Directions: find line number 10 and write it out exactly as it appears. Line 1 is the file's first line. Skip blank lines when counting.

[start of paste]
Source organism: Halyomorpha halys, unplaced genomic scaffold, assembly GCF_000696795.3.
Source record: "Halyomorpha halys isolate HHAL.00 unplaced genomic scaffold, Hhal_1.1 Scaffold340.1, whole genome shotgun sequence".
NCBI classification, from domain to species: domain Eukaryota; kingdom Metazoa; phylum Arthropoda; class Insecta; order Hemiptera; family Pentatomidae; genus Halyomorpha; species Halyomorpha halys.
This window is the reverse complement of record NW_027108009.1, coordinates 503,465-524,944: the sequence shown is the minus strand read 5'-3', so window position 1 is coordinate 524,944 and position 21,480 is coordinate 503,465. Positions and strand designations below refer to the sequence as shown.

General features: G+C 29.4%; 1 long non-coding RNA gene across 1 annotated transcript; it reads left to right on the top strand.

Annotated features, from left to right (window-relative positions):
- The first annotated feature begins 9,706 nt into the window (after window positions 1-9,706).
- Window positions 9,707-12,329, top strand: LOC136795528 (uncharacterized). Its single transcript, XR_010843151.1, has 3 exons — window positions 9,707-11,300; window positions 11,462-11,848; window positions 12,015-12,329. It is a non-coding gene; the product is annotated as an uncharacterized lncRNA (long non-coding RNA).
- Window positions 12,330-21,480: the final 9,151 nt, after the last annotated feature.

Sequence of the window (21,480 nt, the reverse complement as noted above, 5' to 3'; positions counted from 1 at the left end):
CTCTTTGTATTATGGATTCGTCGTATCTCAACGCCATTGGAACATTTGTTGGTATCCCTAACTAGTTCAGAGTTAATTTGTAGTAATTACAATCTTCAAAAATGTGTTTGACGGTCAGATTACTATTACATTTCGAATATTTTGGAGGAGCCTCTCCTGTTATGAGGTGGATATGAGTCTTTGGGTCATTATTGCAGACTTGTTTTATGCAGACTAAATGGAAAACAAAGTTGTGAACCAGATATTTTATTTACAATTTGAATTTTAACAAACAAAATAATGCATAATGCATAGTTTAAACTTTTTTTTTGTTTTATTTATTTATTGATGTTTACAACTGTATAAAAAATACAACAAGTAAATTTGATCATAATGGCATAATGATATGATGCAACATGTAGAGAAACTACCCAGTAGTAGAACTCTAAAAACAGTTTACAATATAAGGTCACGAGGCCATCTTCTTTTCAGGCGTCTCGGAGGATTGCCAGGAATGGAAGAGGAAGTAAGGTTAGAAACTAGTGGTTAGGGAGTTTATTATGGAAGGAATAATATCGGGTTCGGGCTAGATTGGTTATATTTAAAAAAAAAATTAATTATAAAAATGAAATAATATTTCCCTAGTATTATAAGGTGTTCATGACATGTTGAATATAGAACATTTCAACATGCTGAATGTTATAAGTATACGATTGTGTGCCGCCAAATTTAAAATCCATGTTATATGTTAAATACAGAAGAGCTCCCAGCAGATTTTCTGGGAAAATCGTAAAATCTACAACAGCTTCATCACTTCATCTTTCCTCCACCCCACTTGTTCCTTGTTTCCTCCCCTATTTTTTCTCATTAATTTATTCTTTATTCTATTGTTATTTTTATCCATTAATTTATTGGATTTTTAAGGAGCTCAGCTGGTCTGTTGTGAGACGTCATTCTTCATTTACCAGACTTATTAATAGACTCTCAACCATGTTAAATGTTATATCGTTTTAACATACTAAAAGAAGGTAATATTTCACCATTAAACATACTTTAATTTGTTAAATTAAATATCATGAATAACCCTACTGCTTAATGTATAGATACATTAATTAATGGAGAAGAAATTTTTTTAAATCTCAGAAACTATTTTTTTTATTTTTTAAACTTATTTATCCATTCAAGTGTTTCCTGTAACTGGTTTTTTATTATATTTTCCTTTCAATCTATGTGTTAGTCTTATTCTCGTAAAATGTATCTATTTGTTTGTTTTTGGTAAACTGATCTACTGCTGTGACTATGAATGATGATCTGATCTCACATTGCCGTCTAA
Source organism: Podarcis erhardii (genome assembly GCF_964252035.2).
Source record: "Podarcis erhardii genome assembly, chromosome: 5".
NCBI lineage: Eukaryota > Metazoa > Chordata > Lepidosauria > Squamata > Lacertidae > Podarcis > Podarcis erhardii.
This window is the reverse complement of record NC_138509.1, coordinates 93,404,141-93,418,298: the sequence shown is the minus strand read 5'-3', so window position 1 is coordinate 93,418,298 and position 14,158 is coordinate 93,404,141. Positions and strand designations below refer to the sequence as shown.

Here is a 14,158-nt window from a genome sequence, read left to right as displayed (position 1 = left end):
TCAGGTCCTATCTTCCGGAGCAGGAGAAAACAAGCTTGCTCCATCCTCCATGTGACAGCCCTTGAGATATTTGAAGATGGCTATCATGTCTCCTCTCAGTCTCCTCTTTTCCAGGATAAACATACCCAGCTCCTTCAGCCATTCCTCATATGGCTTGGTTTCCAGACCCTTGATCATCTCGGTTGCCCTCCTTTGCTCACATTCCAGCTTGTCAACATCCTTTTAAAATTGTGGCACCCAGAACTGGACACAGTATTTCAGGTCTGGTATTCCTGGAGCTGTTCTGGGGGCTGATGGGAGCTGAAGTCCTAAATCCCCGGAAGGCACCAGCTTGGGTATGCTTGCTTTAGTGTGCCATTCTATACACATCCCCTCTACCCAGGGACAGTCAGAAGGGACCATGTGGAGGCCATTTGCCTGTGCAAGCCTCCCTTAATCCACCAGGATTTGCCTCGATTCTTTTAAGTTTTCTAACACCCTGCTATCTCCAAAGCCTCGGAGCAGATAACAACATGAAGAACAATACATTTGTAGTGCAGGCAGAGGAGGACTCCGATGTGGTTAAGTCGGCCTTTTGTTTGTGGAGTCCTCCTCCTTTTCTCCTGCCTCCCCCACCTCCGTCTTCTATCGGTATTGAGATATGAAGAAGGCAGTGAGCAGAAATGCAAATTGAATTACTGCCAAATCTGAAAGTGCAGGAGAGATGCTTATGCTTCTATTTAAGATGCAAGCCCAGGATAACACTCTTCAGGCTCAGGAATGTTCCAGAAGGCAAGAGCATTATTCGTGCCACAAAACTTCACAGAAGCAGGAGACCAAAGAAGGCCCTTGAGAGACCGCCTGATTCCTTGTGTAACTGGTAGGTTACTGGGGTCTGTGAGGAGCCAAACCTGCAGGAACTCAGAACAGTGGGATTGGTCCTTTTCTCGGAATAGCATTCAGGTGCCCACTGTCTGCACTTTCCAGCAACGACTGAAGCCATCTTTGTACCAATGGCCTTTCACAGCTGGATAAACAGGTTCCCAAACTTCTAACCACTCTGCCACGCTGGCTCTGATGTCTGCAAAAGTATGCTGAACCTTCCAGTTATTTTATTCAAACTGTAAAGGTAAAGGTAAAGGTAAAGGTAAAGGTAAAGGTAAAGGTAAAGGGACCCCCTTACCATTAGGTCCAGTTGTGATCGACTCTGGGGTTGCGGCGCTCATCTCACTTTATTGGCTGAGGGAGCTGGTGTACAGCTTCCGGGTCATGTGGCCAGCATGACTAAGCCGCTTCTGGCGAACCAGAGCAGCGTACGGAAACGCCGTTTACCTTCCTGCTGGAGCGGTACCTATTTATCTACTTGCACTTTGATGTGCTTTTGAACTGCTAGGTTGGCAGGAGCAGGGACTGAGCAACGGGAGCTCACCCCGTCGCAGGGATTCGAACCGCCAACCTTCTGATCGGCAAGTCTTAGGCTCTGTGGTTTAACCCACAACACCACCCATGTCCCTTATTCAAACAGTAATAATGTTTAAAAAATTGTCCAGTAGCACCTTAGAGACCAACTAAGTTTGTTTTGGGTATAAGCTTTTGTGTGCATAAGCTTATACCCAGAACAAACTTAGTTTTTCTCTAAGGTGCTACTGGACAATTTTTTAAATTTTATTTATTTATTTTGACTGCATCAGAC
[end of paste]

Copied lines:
Sequence of the window (21,480 nt, the reverse complement as noted above, 5' to 3'; positions counted from 1 at the left end):